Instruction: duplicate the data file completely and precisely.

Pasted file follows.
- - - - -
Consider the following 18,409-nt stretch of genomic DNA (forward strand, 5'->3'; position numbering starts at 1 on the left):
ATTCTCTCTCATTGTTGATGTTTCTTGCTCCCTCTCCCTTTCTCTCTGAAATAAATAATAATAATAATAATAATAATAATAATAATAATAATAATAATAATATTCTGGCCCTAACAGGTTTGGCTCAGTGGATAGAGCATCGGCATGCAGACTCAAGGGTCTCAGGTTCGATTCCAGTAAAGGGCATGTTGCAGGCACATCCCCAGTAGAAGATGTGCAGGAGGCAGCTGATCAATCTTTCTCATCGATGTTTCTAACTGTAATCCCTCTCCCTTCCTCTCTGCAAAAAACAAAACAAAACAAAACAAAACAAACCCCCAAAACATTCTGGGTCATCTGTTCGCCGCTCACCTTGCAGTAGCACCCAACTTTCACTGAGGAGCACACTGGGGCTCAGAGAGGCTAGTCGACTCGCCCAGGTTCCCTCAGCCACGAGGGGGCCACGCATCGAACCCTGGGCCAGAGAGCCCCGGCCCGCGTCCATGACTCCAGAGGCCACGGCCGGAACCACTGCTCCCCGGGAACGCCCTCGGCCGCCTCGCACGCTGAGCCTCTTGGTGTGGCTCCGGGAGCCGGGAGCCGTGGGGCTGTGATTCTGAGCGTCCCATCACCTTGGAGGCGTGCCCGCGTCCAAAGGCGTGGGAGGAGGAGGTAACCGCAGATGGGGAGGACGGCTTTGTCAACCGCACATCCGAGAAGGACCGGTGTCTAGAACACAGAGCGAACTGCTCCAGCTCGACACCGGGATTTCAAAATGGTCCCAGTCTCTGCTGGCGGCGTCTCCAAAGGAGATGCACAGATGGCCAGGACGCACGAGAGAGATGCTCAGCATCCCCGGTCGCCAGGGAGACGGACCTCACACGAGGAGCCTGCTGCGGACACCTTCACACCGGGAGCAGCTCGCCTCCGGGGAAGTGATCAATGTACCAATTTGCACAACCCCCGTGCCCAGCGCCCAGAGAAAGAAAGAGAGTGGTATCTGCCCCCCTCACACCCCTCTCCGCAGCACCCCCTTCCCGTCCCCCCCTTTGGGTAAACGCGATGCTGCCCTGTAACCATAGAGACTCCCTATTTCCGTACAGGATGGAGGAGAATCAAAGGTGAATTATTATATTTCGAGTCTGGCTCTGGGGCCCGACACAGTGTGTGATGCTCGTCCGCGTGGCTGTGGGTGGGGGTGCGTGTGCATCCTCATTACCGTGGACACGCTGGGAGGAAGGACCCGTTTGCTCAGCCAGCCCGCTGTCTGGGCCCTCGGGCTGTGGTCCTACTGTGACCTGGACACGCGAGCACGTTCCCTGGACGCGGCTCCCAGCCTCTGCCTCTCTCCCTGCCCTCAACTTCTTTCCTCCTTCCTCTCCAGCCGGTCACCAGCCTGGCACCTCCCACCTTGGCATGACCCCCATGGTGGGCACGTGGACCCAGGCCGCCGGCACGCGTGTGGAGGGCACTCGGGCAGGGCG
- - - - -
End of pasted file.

Consider the following 18,409-nt stretch of genomic DNA (forward strand, 5'->3'; position numbering starts at 1 on the left):
ATTCTCTCTCATTGTTGATGTTTCTTGCTCCCTCTCCCTTTCTCTCTGAAATAAATAATAATAATAATAATAATAATAATAATAATAATAATAATAATAATATTCTGGCCCTAACAGGTTTGGCTCAGTGGATAGAGCATCGGCATGCAGACTCAAGGGTCTCAGGTTCGATTCCAGTAAAGGGCATGTTGCAGGCACATCCCCAGTAGAAGATGTGCAGGAGGCAGCTGATCAATCTTTCTCATCGATGTTTCTAACTGTAATCCCTCTCCCTTCCTCTCTGCAAAAAACAAAACAAAACAAAACAAAACAAACCCCCAAAACATTCTGGGTCATCTGTTCGCCGCTCACCTTGCAGTAGCACCCAACTTTCACTGAGGAGCACACTGGGGCTCAGAGAGGCTAGTCGACTCGCCCAGGTTCCCTCAGCCACGAGGGGGCCACGCATCGAACCCTGGGCCAGAGAGCCCCGGCCCGCGTCCATGACTCCAGAGGCCACGGCCGGAACCACTGCTCCCCGGGAACGCCCTCGGCCGCCTCGCACGCTGAGCCTCTTGGTGTGGCTCCGGGAGCCGGGAGCCGTGGGGCTGTGATTCTGAGCGTCCCATCACCTTGGAGGCGTGCCCGCGTCCAAAGGCGTGGGAGGAGGAGGTAACCGCAGATGGGGAGGACGGCTTTGTCAACCGCACATCCGAGAAGGACCGGTGTCTAGAACACAGAGCGAACTGCTCCAGCTCGACACCGGGATTTCAAAATGGTCCCAGTCTCTGCTGGCGGCGTCTCCAAAGGAGATGCACAGATGGCCAGGACGCACGAGAGAGATGCTCAGCATCCCCGGTCGCCAGGGAGACGGACCTCACACGAGGAGCCTGCTGCGGACACCTTCACACCGGGAGCAGCTCGCCTCCGGGGAAGTGATCAATGTACCAATTTGCACAACCCCCGTGCCCAGCGCCCAGAGAAAGAAAGAGAGTGGTATCTGCCCCCCTCACACCCCTCTCCGCAGCACCCCCTTCCCGTCCCCCCCTTTGGGTAAACGCGATGCTGCCCTGTAACCATAGAGACTCCCTATTTCCGTACAGGATGGAGGAGAATCAAAGGTGAATTATTATATTTCGAGTCTGGCTCTGGGGCCCGACACAGTGTGTGATGCTCGTCCGCGTGGCTGTGGGTGGGGGTGCGTGTGCATCCTCATTACCGTGGACACGCTGGGAGGAAGGACCCGTTTGCTCAGCCAGCCCGCTGTCTGGGCCCTCGGGCTGTGGTCCTACTGTGACCTGGACACGCGAGCACGTTCCCTGGACGCGGCTCCCAGCCTCTGCCTCTCTCCCTGCCCTCAACTTCTTTCCTCCTTCCTCTCCAGCCGGTCACCAGCCTGGCACCTCCCACCTTGGCATGACCCCCATGGTGGGCACGTGGACCCAGGCCGCCGGCACGCGTGTGGAGGGCACTCGGGCAGGGCG